Initiation and Guidance

Initiation and Guidance

Nobody in the East would think for a moment of journeying along the spiritual path without personal guidance. Ghazzali the great Sufi says, “To journey in the spiritual path is like shooting an arrow without knowing where it will go and what it will hit.” Initiation and training with a spiritual guide were considered necessary ingredients in this process of self-discovery. The principal teaching of Sufism is that of learning to become a pupil. The greatest teachers of the world have been the most devoted pupils.

The work of the guide in Sufism is to bring out the perfections of others. It is the sympathy between the pupil and the spiritual guide that builds a bridge between their hearts for the spiritual knowledge to pass. The unity of brains cannot bring this about. The Murshid is essentially a dispenser of life to mureeds so that they may have more life and thus have success and fulfillment in their path of life.

Initiation in Sufism is called bayat. The meaning of the word suggests taking an initiative, advancing, or going forward in an unknown direction. The path of initiation is not a path of study as such, rather it is a gradual process of spiritual melting and a training of the ego.

As Hazrat Pir-o-Murshid Inayat Khan says: Bayat is the trust of someone who guides, given to someone who is treading the path. The one who treads the path must be willing to risk the difficulties of the path; to be sincere, faithful, truthful, undoubting, not pessimistic or skeptical, otherwise with all their efforts they will not reach their aim. One must come whole-heartedly, or else one should not come at all. Half-heartedness is of no value. And what is necessary, too, is some intellectual understanding of the metaphysical aspect of life, which some have, but not all; besides this the qualities of the heart are needed, with the divinity of love as a first principle. Then one needs action, but such action as will not hinder on the path of truth, such action as creates greater and greater harmony. And finally one needs repose, which makes it possible to learn by one day of silence what would otherwise take a year of study; but no doubt only if one knows the real way of silence.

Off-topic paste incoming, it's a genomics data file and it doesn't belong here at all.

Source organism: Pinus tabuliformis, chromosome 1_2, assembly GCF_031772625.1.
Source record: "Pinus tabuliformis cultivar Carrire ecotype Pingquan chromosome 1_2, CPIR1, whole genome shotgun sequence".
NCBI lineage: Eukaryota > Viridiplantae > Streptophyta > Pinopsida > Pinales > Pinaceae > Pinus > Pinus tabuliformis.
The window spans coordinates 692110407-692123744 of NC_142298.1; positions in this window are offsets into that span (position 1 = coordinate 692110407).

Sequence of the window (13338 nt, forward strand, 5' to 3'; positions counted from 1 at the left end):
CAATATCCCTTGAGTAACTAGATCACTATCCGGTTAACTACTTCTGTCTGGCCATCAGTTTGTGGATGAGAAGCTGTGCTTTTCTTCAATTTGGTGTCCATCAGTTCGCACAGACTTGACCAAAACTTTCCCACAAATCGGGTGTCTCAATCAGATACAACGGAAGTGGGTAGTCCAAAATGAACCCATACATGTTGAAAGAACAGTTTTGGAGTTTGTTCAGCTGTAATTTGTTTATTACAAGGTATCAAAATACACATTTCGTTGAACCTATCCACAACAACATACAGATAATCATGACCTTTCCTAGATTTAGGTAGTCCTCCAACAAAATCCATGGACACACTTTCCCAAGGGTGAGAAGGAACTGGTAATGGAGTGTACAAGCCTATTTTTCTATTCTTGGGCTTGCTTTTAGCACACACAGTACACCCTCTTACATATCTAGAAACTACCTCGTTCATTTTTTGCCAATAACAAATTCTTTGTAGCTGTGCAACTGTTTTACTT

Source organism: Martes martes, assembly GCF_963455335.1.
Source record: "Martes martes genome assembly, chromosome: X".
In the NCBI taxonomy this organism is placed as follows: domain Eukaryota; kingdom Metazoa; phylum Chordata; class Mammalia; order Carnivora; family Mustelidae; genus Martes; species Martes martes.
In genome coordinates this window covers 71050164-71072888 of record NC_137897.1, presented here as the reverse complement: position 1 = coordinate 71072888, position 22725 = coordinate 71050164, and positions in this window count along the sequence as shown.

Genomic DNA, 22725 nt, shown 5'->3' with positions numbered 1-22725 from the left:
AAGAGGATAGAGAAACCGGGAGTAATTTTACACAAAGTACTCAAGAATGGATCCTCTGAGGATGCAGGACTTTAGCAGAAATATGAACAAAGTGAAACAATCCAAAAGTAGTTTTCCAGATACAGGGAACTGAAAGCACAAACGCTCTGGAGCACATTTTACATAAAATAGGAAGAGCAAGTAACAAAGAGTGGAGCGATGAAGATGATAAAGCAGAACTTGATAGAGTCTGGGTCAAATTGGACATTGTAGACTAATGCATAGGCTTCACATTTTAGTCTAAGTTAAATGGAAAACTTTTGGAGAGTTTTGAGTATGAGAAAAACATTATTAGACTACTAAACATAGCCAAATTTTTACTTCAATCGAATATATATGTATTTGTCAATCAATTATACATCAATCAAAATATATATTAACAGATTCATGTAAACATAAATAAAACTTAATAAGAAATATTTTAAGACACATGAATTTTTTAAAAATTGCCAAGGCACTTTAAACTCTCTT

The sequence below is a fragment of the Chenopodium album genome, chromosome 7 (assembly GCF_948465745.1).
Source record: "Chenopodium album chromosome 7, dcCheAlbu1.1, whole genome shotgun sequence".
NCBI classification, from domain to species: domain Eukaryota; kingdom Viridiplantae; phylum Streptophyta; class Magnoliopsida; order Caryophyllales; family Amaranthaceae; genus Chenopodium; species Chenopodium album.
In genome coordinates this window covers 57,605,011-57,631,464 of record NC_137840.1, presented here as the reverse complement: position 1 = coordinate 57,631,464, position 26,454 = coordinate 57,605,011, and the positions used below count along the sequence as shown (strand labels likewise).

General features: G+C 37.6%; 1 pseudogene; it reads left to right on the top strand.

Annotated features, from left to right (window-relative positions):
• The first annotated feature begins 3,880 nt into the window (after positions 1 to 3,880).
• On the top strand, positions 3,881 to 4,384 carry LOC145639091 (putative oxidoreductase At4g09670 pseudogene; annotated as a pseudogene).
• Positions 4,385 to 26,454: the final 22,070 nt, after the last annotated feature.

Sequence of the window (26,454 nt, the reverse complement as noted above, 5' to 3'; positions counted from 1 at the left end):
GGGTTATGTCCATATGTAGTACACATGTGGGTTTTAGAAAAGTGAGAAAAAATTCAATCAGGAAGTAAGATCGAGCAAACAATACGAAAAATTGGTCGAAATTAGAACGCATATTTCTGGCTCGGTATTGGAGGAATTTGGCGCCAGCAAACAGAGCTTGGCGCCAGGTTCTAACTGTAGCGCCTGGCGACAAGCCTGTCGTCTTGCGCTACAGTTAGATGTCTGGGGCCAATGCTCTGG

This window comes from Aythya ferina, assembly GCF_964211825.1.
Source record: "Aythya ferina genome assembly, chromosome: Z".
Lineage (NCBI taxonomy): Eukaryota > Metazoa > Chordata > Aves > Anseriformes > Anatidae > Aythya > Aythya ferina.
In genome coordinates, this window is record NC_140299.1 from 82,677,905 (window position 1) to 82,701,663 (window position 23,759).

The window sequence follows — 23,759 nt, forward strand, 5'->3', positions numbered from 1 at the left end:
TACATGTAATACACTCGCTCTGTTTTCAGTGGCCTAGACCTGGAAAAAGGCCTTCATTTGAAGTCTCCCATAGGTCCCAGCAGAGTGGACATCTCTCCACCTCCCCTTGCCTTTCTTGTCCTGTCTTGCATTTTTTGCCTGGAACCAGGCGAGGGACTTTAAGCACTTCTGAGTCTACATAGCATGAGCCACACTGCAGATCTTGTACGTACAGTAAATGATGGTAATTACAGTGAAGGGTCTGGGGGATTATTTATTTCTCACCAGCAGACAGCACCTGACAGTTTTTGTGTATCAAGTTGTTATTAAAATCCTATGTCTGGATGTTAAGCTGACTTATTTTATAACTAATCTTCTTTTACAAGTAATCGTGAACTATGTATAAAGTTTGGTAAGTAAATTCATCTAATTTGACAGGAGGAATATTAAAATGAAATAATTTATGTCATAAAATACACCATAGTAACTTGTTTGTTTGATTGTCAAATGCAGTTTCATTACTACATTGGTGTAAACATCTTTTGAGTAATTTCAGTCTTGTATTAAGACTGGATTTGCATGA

Of course, no one can give spiritual knowledge to another person, because it is something that every heart already has within it. By initiation, what the teacher can do is kindle with his or her own light, the light which is hidden in the heart of the student. If the light is not there, it is not the fault of the teacher. There is a Persian verse of Hafiz: “However great the teacher, with the one whose heart is closed the teacher is helpless.”

The path of initiation is a path of tests: the test from the initiator, the test from God, the test from the self, and the test from the world. To go through these tests is the sign of real progress of the mureed. The one who will not observe these tests will be wasting their time.

The Murshid is a guide and counsellor on the spiritual path. What one does in the life of the mureed is to show them how they can clear their path towards the light within by their own efforts. To take initiation means entrusting oneself in regard to spiritual matters to a spiritual guide.

‘Mastery is in service, and it is the servant who alone can be master.’